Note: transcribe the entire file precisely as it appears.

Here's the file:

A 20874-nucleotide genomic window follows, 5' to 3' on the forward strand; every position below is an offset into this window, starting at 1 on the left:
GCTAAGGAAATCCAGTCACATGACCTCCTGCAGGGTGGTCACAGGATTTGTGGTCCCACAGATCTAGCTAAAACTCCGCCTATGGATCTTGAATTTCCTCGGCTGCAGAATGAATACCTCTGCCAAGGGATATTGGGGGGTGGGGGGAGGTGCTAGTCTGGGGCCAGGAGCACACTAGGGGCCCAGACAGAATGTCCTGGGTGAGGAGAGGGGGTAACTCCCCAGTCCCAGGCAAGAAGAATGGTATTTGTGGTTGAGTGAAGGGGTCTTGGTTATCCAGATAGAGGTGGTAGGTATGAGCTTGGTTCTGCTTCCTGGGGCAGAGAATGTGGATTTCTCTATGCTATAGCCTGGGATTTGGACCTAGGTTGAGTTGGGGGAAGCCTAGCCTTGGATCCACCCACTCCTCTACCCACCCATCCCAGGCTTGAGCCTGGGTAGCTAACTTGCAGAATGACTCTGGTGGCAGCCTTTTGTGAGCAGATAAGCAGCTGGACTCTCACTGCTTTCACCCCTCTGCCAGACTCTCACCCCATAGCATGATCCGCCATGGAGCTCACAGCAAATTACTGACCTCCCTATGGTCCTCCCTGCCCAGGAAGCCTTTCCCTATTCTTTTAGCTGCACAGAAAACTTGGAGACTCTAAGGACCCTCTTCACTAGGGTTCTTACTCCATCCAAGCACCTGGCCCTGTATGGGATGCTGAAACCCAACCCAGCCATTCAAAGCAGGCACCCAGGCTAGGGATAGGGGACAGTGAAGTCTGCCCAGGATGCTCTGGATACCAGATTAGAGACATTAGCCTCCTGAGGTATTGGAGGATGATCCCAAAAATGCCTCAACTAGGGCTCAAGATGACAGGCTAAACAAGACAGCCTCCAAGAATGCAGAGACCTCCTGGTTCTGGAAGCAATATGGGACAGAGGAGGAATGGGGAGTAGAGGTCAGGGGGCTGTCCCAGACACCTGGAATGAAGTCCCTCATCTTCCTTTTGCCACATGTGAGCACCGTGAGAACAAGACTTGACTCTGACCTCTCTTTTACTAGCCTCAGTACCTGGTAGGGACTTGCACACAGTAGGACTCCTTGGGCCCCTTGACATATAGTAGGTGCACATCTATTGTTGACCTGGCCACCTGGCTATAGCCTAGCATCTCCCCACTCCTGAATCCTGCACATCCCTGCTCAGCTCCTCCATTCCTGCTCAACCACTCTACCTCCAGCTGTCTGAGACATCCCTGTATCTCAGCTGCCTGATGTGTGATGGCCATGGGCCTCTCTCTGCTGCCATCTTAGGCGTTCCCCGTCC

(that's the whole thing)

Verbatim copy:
A 20874-nucleotide genomic window follows, 5' to 3' on the forward strand; every position below is an offset into this window, starting at 1 on the left:
GCTAAGGAAATCCAGTCACATGACCTCCTGCAGGGTGGTCACAGGATTTGTGGTCCCACAGATCTAGCTAAAACTCCGCCTATGGATCTTGAATTTCCTCGGCTGCAGAATGAATACCTCTGCCAAGGGATATTGGGGGGTGGGGGGAGGTGCTAGTCTGGGGCCAGGAGCACACTAGGGGCCCAGACAGAATGTCCTGGGTGAGGAGAGGGGGTAACTCCCCAGTCCCAGGCAAGAAGAATGGTATTTGTGGTTGAGTGAAGGGGTCTTGGTTATCCAGATAGAGGTGGTAGGTATGAGCTTGGTTCTGCTTCCTGGGGCAGAGAATGTGGATTTCTCTATGCTATAGCCTGGGATTTGGACCTAGGTTGAGTTGGGGGAAGCCTAGCCTTGGATCCACCCACTCCTCTACCCACCCATCCCAGGCTTGAGCCTGGGTAGCTAACTTGCAGAATGACTCTGGTGGCAGCCTTTTGTGAGCAGATAAGCAGCTGGACTCTCACTGCTTTCACCCCTCTGCCAGACTCTCACCCCATAGCATGATCCGCCATGGAGCTCACAGCAAATTACTGACCTCCCTATGGTCCTCCCTGCCCAGGAAGCCTTTCCCTATTCTTTTAGCTGCACAGAAAACTTGGAGACTCTAAGGACCCTCTTCACTAGGGTTCTTACTCCATCCAAGCACCTGGCCCTGTATGGGATGCTGAAACCCAACCCAGCCATTCAAAGCAGGCACCCAGGCTAGGGATAGGGGACAGTGAAGTCTGCCCAGGATGCTCTGGATACCAGATTAGAGACATTAGCCTCCTGAGGTATTGGAGGATGATCCCAAAAATGCCTCAACTAGGGCTCAAGATGACAGGCTAAACAAGACAGCCTCCAAGAATGCAGAGACCTCCTGGTTCTGGAAGCAATATGGGACAGAGGAGGAATGGGGAGTAGAGGTCAGGGGGCTGTCCCAGACACCTGGAATGAAGTCCCTCATCTTCCTTTTGCCACATGTGAGCACCGTGAGAACAAGACTTGACTCTGACCTCTCTTTTACTAGCCTCAGTACCTGGTAGGGACTTGCACACAGTAGGACTCCTTGGGCCCCTTGACATATAGTAGGTGCACATCTATTGTTGACCTGGCCACCTGGCTATAGCCTAGCATCTCCCCACTCCTGAATCCTGCACATCCCTGCTCAGCTCCTCCATTCCTGCTCAACCACTCTACCTCCAGCTGTCTGAGACATCCCTGTATCTCAGCTGCCTGATGTGTGATGGCCATGGGCCTCTCTCTGCTGCCATCTTAGGCGTTCCCCGTCC